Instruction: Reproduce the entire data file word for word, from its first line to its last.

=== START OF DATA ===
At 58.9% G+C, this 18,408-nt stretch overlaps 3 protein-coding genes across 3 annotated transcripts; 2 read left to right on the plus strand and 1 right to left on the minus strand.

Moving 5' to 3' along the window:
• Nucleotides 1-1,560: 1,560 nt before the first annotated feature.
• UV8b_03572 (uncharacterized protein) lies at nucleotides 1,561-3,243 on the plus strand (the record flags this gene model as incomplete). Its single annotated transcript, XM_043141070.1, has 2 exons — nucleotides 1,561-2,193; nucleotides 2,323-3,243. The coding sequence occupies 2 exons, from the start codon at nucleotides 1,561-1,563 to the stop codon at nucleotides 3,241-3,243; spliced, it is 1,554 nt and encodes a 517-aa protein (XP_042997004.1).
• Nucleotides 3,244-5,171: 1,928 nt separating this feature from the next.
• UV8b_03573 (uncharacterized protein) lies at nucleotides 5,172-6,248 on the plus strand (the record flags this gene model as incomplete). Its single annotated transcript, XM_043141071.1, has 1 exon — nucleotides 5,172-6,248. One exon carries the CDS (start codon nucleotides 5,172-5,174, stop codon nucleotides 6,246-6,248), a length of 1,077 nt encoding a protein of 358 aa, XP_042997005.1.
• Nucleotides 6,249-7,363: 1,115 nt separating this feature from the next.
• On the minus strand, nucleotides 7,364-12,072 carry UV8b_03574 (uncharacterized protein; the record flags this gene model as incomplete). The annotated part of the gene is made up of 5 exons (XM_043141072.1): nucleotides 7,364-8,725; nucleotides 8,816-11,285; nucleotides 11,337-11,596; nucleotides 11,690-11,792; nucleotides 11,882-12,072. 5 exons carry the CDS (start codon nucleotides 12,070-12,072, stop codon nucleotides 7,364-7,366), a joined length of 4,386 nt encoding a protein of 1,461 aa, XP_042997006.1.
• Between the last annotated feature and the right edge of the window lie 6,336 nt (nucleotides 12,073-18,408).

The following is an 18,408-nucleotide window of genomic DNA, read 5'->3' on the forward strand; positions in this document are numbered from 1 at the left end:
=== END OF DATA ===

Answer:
At 58.9% G+C, this 18,408-nt stretch overlaps 3 protein-coding genes across 3 annotated transcripts; 2 read left to right on the plus strand and 1 right to left on the minus strand.

Moving 5' to 3' along the window:
• Nucleotides 1-1,560: 1,560 nt before the first annotated feature.
• UV8b_03572 (uncharacterized protein) lies at nucleotides 1,561-3,243 on the plus strand (the record flags this gene model as incomplete). Its single annotated transcript, XM_043141070.1, has 2 exons — nucleotides 1,561-2,193; nucleotides 2,323-3,243. The coding sequence occupies 2 exons, from the start codon at nucleotides 1,561-1,563 to the stop codon at nucleotides 3,241-3,243; spliced, it is 1,554 nt and encodes a 517-aa protein (XP_042997004.1).
• Nucleotides 3,244-5,171: 1,928 nt separating this feature from the next.
• UV8b_03573 (uncharacterized protein) lies at nucleotides 5,172-6,248 on the plus strand (the record flags this gene model as incomplete). Its single annotated transcript, XM_043141071.1, has 1 exon — nucleotides 5,172-6,248. One exon carries the CDS (start codon nucleotides 5,172-5,174, stop codon nucleotides 6,246-6,248), a length of 1,077 nt encoding a protein of 358 aa, XP_042997005.1.
• Nucleotides 6,249-7,363: 1,115 nt separating this feature from the next.
• On the minus strand, nucleotides 7,364-12,072 carry UV8b_03574 (uncharacterized protein; the record flags this gene model as incomplete). The annotated part of the gene is made up of 5 exons (XM_043141072.1): nucleotides 7,364-8,725; nucleotides 8,816-11,285; nucleotides 11,337-11,596; nucleotides 11,690-11,792; nucleotides 11,882-12,072. 5 exons carry the CDS (start codon nucleotides 12,070-12,072, stop codon nucleotides 7,364-7,366), a joined length of 4,386 nt encoding a protein of 1,461 aa, XP_042997006.1.
• Between the last annotated feature and the right edge of the window lie 6,336 nt (nucleotides 12,073-18,408).

The following is an 18,408-nucleotide window of genomic DNA, read 5'->3' on the forward strand; positions in this document are numbered from 1 at the left end: